The emerald ash borer (EAB) is now officially attacking ash trees in Baltimore, one of 25 states afflicted since the exotic pest was discovered in Michigan in 2002. While this eco-crisis has already wiped out tens of millions of ash trees, you do not have to lose your large and beloved ash tree(s), advised top national EAB expert Prof. Deborah McCullough of Michigan State University during a workshop and lecture at Cylburn Arboretum in late March.
In 2010, the new highly effective chemical treatment of Emamectin benzoate (sold as TREE-age) became a serious "game changer," she said, allowing cities and homeowners to economically save specimen ash trees. "I use it on the three ash trees I have in my front yard. It's good for two to three years, and I have the beauty and benefits from those trees. When you factor in the cost of taking down those trees, the treatments really make sense." TREE-age must be applied by licensed or certified pesticide applicators.
Emerald Ash Borer was found in our city in June 2014 in special beetle traps in Druid Hill Park and near Fort McHenry. Since then, USDA inspection teams have located a few infested trees. City Forestry and TreeBaltimore have not been planting ashes for some years now, but the ash is the one of the most common trees in Baltimore - 214,000 trees, 8.6 % of trees total population.
In coming years, these shiny green beetles will be a death sentence for many of Baltimore's ash trees, which make up a tenth of our urban forest. Erik Dihle, Chief City Arborist, has indicated that the city will use injections to save as many as 2,000 of the city's 4,000 ash that grow on streets and in parks.
Baltimore is following the actions of some Mid-western cities which are saving their prime ash trees through pesticide injections, finding it to be far more cost effective to save the mature ash trees in all their glory than to pay for their removal. Even if a tree is looking sickly--with as much as a third of its canopy gone – it is still a candidate for treatment and can bounce back once the beetles are killed.
Emerald Ash Borer on a penny.
The emerald ash borer (EAB), a shiny winged insect the size of a penny, is thought to have arrived in the United States in solid wood packing material from its native Asia. First detected in the Detroit, Michigan/Windsor, Ontario area in July 2002 and then in Ohio, infestation by EAB has has already killed millions of ash trees in the central and northeastern United States. Prof. McCullough, a forest entomologist, has been active in studying EAB since she was one of the scientists to find it near Detroit. This is the most devastating tree pest to hit the United States since Dutch elm disease.
In August of 2003, Maryland became the third state to detect EAB. That month, state inspectors found the emerald ash borer on some of 121 ash trees at a landscape nursery in Prince George's County. Despite measures to eradicate the pest, in 2008, EAB beetles showed up in Charles County. By 2011,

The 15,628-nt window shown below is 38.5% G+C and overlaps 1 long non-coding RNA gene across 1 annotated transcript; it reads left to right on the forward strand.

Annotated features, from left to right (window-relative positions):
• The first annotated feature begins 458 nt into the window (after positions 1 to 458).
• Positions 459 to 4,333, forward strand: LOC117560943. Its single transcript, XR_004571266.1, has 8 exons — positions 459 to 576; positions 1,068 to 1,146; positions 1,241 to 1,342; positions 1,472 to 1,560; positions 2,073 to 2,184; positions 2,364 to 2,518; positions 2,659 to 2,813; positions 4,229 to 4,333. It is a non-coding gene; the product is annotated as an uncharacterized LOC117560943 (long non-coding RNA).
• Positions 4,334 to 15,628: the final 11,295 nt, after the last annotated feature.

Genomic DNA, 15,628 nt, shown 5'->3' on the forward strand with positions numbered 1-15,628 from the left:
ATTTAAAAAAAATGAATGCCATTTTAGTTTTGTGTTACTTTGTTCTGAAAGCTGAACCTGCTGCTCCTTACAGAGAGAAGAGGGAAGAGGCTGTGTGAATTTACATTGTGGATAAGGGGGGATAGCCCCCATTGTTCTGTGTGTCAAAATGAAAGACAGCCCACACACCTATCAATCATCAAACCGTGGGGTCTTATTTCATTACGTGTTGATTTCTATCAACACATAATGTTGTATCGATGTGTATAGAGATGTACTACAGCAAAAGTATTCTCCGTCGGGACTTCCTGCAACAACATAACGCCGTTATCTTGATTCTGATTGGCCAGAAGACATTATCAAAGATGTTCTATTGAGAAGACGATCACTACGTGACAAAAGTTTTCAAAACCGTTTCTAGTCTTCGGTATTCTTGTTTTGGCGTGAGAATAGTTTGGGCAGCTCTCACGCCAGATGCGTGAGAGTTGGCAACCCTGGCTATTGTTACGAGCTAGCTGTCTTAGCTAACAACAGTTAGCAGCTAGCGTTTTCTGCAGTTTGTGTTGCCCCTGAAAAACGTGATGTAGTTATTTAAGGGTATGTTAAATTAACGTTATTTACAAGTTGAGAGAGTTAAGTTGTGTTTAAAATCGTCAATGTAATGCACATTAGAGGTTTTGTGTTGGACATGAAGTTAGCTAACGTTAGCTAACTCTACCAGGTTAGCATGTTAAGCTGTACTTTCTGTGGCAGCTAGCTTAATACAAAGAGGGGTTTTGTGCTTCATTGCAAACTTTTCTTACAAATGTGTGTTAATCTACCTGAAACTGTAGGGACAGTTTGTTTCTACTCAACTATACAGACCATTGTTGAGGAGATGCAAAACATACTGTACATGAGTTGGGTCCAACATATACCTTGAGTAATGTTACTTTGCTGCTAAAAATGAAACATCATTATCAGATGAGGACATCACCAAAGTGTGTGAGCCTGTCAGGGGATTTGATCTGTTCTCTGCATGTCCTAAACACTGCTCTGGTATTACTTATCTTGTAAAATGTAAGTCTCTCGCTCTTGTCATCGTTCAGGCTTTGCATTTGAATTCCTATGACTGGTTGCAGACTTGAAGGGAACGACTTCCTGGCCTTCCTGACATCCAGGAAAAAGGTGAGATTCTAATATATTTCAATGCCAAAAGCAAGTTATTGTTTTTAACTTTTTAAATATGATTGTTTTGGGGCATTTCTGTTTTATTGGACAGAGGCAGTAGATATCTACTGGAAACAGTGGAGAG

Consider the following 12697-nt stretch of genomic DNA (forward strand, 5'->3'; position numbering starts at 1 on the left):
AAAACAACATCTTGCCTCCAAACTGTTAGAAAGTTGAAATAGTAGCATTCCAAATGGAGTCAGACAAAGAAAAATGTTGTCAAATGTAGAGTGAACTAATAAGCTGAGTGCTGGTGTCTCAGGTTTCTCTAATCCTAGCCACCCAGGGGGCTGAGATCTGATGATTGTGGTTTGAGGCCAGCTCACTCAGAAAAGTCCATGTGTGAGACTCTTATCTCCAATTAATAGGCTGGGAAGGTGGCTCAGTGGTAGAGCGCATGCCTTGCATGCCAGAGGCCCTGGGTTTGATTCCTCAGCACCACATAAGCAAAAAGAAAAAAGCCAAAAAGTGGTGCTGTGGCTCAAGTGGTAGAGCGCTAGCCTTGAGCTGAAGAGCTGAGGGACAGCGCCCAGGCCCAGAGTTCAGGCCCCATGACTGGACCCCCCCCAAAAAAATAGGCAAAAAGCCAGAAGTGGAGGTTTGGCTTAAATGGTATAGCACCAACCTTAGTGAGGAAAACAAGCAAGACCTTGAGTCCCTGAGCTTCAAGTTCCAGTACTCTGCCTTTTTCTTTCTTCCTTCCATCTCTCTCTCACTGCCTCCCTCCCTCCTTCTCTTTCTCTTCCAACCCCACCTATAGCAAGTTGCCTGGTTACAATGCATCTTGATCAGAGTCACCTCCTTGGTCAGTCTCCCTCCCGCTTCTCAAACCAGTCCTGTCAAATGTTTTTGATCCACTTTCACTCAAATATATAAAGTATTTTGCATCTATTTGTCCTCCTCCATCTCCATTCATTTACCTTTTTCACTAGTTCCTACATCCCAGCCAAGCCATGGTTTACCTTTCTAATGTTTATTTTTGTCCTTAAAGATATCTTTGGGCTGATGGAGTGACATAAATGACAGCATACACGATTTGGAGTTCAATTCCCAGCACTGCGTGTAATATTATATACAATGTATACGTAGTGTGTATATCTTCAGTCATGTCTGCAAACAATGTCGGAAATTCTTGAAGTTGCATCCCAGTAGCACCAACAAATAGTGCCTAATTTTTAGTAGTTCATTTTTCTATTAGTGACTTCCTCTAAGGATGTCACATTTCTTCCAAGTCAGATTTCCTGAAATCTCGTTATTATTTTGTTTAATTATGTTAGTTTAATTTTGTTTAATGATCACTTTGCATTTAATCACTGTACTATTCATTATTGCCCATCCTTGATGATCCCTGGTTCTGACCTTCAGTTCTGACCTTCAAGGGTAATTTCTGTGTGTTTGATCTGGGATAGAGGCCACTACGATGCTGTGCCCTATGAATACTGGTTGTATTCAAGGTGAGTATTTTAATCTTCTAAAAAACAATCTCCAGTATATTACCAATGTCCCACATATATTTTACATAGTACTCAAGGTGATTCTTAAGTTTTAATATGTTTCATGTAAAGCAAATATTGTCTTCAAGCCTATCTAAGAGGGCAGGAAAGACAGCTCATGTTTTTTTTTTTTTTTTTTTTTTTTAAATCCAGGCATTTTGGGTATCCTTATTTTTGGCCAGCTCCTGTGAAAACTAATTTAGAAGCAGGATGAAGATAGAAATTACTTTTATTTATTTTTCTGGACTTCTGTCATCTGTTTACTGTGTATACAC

EAB had been detected in several more counties – Anne Arundel, Howard, Allegany, and Washington. At first, states tried to prevent EAB spreading by cutting down all nearby ash trees where EAB might breed. But now many cities have a mixed approach--cut down infested trees, but save and protect large and beautiful specimens by pesticide injections.
The good news for homeowners who have beautiful, old ash trees: “There is no reason for a landscape ash tree to die from emerald ash borer anymore,” says Deborah McCullough, a professor of entomology and forestry at Michigan State University. In 2009, Milwaukee started injecting trees with a pesticide called Tree-age.
Applying pesticides every two years costs about $250 a tree, while removal and replacement is $700 to $1,200 a tree, she said. “You can treat a tree for a lot of years before you reach the cost of removing that tree.”
“The treatment is so effective and so much cheaper than removal and replacement ," said one Milwaukee Forestry Services manager, "that I can’t get a single elected official to weigh in on the side of removing healthy trees because we don’t have to, and that is never popular with the public.” Milwaukee could not afford to lose the 28,000 prime ash trees owned by the city all at once, he said. “The injections allow us to decide what happens to those trees, not the beetle.”
Hydraulic guns drive the pesticide into the tree through shallow holes drilled in the bark. Each tree is dosed every two years. Positive results are evident: Private ash trees that were not injected are dead, while treated ash trees on city property stand nearby in good health.
It has not been proven yet, but it may be possible to spread treatments farther apart once the main wave of beetles passes, thereby reducing future costs.
More information from the state of Maryland is available at http://www.emeraldashborer.info/homeownerinfo.cfm#sthash.Kgfkvocu.dpbs